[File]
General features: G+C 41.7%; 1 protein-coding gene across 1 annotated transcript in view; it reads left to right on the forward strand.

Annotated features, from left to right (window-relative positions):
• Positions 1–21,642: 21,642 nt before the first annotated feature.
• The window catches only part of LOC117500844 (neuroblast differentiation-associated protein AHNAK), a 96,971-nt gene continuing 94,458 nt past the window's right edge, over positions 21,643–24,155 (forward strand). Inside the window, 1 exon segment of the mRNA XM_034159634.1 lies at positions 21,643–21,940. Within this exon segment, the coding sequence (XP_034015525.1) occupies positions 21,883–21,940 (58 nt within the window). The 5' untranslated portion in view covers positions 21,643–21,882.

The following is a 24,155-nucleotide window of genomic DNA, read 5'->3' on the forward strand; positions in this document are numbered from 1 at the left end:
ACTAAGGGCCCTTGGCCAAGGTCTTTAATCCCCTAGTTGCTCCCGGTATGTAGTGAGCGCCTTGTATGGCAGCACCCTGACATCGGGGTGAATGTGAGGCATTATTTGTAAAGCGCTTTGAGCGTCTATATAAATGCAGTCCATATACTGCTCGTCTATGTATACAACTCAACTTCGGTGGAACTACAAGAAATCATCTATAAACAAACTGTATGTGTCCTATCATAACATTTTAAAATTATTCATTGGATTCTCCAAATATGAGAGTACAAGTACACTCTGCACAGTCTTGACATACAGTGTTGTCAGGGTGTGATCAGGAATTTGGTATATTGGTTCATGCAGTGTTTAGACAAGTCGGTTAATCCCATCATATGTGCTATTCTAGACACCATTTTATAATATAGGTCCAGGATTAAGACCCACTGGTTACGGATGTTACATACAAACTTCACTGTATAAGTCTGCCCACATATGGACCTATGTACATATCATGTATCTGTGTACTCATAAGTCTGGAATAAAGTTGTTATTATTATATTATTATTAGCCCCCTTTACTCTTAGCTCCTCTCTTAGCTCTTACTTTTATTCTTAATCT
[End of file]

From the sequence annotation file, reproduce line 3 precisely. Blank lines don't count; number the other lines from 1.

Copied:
• Positions 1–21,642: 21,642 nt before the first annotated feature.